Cooperation: Care has the power to transform the grantmaker / grantee relationship.
I connect care directly with cooperation, since the most transformative donor relationships I have experienced are the ones where funders put care at the center of their interactions with the groups they fund.
It starts with the understanding that the donor/grantee relationship reinforces power asymmetries. Acknowledging power dynamics, seeking equity, and having an understanding of classist, racist, ableist or sexist biases is a critical step, and necessary for being able to take operational actions to address those dynamics and biases. For example, when the French foundation La France s’Engage realized it was providing larger grants to organizations founded by men, it organized workshops for women founders in order to support them in applying for more funding. (Their applications consistently asked for less money than those submitted by their male counterparts.)
As a woman interacting with philanthropy, I’ve had my own experiences of bias. I remember a recent funder meeting where I was repeatedly interrupted during my presentation by a man explaining a point he didn’t think I understood. Because of my job, I often find myself trying to stay calm, listen, and adapt in such situations so as not to jeopardize the financial interests of my organization. However, I think it is time to openly speak about changing this kind of behavior in any sphere of society, including philanthropy.
Cooperation is also caring about fair remuneration of skills and the fight against activist burnout. The significant differences in remuneration between the for-profit and nonprofit sectors can affect the sociology of certain social struggles: People who can “afford” to work for impactful causes but are poorly paid are people for whom income may not be a priority issue. How can we think about social change without those who, because they have a student loan to pay back or need access to housing in cities with high rents, will have to move to higher paying sectors? Furthermore, I think that we must reinforce our vigilance on unpaid intellectual work and consider how to compensate people who are solicited for speeches, participate in surveys, or serve on advisory committees.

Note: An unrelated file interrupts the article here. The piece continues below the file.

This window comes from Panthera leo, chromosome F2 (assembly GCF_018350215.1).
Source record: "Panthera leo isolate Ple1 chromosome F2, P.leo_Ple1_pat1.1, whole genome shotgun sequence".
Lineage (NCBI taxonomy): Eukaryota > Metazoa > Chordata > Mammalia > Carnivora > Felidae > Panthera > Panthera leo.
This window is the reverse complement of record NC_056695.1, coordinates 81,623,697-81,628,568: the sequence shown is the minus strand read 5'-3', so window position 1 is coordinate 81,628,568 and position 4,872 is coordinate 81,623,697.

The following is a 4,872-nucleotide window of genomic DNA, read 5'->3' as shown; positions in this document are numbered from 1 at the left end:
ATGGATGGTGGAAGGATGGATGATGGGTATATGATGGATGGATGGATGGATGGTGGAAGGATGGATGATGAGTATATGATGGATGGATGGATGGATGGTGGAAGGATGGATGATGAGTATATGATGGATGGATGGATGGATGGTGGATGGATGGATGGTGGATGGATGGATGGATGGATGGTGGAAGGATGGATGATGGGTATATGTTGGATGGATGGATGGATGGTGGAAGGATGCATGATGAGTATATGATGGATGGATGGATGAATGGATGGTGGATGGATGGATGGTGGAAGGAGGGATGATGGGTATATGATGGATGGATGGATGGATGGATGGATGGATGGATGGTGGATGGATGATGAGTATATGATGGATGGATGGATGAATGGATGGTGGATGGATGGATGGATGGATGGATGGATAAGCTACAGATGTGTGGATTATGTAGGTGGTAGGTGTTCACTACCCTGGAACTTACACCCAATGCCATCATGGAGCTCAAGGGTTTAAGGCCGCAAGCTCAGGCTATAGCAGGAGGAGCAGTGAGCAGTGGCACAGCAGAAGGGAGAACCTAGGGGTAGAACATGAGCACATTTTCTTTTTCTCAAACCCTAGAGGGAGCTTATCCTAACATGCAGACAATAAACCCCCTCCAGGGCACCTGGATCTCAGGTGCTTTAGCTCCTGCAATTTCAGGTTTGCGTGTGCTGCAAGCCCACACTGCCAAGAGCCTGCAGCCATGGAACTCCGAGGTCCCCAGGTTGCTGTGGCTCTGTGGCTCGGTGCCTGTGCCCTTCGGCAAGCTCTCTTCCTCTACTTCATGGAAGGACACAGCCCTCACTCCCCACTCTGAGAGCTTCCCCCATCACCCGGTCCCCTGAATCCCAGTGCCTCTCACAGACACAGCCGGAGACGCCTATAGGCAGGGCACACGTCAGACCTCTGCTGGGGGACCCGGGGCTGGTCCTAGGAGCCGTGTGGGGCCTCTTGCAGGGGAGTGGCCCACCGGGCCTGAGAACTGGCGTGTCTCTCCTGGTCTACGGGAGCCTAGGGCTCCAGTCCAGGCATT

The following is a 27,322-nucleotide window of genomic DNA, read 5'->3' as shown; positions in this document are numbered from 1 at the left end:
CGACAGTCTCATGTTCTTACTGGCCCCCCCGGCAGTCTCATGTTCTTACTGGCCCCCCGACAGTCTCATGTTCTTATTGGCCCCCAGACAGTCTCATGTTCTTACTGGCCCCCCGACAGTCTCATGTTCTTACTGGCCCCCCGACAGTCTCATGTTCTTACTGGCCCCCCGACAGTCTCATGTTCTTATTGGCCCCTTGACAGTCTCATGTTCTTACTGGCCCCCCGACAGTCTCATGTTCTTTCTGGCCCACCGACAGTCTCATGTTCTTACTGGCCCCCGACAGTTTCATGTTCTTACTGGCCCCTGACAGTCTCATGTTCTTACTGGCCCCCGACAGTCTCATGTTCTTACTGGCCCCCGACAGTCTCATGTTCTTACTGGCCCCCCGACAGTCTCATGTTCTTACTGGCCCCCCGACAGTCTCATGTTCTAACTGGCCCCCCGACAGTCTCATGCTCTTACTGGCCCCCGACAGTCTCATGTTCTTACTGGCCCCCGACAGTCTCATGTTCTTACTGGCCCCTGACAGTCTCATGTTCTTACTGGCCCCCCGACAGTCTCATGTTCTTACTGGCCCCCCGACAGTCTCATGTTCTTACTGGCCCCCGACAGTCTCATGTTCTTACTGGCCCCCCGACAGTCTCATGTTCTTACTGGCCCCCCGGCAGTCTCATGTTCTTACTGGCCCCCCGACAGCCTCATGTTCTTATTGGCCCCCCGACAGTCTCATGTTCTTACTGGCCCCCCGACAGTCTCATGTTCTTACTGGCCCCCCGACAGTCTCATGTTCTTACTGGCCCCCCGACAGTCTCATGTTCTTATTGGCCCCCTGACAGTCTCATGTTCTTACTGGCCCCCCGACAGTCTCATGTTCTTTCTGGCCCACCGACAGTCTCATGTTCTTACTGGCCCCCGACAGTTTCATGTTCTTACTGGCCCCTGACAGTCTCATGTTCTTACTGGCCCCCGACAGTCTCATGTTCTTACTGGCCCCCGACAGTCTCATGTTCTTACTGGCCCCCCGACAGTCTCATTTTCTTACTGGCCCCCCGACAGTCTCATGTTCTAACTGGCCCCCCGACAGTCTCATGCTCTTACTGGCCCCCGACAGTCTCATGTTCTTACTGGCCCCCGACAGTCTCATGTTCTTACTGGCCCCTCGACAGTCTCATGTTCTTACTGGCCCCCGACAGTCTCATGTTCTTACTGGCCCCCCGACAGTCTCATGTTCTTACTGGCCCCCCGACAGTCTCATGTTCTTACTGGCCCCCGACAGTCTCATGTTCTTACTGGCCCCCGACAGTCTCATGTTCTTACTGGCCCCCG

Care also goes beyond financial support. For example, it can be highly transformative for nonprofits when funders facilitate connections and share knowledge about funder networks. The stress of the fundraiser or anyone in a position of applying for funding is to present the wrong project to the wrong person when other programs within the foundation could match. Facilitating internal connections, and guiding or directing organizations to other funding opportunities, promotes a culture of cooperation between grant seekers and grant makers that serves human rights projects and – most importantly – advances human rights goals.
Practice the Principles
To conclude, the Human Rights Grantmaking Principles – and how they help funders to operate in coherence with the human rights causes they are supporting – are extremely valuable for organizations seeking foundation support. Embracing participation is a step toward shifting power, building trust, and fostering stronger partnerships. Transparency in grantmaking procedures means more accessibility for all. Cooperation and care provide the foundation organizations need to sustain and strengthen their work. It is my hope that the principles will encourage more funders to challenge the obvious, reflect on how they are working, and take action to incorporate transparency, participation, and cooperation across all aspects of their work!
About Démocratie Ouverte (DO): Démocratie Ouverte is a French independent non-partisan and nonprofit organization. Its vision is of democracy as a keystone to collectively address the ecological and social challenges of the 21st century. Its mission is to work towards a more transparent, participatory, and cooperative society by empowering citizens through research-action projects, network building, and advocacy.
Mathilde Rivoire is head of development for Démocratie Ouverte, and also in charge of an advocacy program to develop philanthropists’ commitment to democracy in France. She is an experienced fundraiser who previously worked on corporate relations and international coordination at Doctors Without Borders US and France, as well as for the development of private foundations and art initiatives.